Maureen Swanson is the scourge of the neighborhood. At age nine, she already has a reputation as a hard slapper, a loud laugher, a liar, and a stay-after-schooler. The other kids call her Stinky. So sometimes when Maureen passes the crumbling (and haunted?) Messerman mansion, she imagines that she is Maureen Messerman–rich, privileged, and powerful. Then she finds a way into the forbidden, boarded-up house. In the hall are portraits of seven young women wearing elaborate gowns and haughty expressions. Maureen has something scathing to say to each one, but then she notices that the figures seem to have shifted in their frames. So she reaches out her finger to touch the paint–just to make sure–and touches . . . silk! These seven daughters of privilege are colder and meaner than Maureen ever thought to be. They are wicked, wicked ladies, and Maureen has something they want. . . .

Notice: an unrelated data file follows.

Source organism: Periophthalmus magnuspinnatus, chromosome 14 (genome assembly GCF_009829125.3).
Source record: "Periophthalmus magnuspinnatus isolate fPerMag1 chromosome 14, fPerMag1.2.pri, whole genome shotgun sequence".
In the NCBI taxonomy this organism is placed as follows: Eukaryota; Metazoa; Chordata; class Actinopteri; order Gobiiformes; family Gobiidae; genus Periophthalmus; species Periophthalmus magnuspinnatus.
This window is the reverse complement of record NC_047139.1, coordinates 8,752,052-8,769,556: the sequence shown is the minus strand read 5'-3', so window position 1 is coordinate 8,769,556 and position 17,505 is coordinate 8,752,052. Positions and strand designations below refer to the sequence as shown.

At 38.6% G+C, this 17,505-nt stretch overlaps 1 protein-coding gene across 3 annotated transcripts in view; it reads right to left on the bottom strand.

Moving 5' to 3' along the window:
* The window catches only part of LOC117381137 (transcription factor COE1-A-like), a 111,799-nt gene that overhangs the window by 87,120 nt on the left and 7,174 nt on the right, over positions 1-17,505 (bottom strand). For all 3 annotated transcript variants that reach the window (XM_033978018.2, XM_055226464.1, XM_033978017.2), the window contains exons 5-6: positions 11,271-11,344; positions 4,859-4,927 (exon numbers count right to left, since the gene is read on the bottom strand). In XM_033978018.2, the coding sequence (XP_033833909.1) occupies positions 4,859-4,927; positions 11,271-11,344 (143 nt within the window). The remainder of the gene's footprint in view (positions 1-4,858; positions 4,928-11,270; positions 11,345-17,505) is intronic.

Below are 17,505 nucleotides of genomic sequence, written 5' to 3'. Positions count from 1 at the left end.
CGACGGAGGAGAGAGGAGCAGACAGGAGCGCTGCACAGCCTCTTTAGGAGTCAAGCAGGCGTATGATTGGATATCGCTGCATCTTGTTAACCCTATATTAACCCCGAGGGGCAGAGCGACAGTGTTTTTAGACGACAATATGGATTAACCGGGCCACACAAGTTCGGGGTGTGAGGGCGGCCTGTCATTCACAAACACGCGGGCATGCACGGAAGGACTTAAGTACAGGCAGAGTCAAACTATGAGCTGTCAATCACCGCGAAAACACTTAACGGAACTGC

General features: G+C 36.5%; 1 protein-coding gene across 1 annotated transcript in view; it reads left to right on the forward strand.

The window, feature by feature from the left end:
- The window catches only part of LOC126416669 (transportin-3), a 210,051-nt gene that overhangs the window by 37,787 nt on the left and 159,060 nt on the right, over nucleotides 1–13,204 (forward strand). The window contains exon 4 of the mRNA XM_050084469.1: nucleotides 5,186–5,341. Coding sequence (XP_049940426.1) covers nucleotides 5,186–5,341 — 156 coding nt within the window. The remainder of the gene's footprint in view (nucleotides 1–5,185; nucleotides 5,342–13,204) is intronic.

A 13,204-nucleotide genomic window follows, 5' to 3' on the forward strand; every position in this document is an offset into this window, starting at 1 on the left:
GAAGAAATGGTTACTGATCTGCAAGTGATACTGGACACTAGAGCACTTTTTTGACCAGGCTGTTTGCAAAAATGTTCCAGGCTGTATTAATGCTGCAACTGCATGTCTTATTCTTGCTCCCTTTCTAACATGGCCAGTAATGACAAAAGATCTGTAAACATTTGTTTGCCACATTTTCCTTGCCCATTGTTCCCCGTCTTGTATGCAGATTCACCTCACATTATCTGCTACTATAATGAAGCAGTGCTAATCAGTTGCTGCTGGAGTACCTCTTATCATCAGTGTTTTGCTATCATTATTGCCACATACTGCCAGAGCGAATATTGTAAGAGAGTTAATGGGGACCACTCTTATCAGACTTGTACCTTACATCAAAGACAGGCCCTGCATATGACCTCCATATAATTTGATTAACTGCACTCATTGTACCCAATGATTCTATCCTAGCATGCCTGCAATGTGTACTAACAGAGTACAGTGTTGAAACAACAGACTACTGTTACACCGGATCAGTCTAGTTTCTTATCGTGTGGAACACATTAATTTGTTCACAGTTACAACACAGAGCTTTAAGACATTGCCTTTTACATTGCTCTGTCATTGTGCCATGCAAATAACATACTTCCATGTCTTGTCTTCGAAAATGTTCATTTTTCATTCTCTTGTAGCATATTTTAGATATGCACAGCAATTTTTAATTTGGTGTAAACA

A much spookier fantasy can be found in Mary Chase's The Wicked Wicked Ladies in the Haunted House, illus. by Peter Sis, first published in 1968 under the title The Wicked Pigeon Ladies in the Garden. Maureen Swanson, known in her neighborhood as Old Stinky, finds herself unnaturally attracted to the boarded-up, crumbling Messerman mansion. When she sneaks inside, Maureen falls into the clutches of seven truly demonic sisters who can twist time. Can an old leprechaun help Maureen find her way home?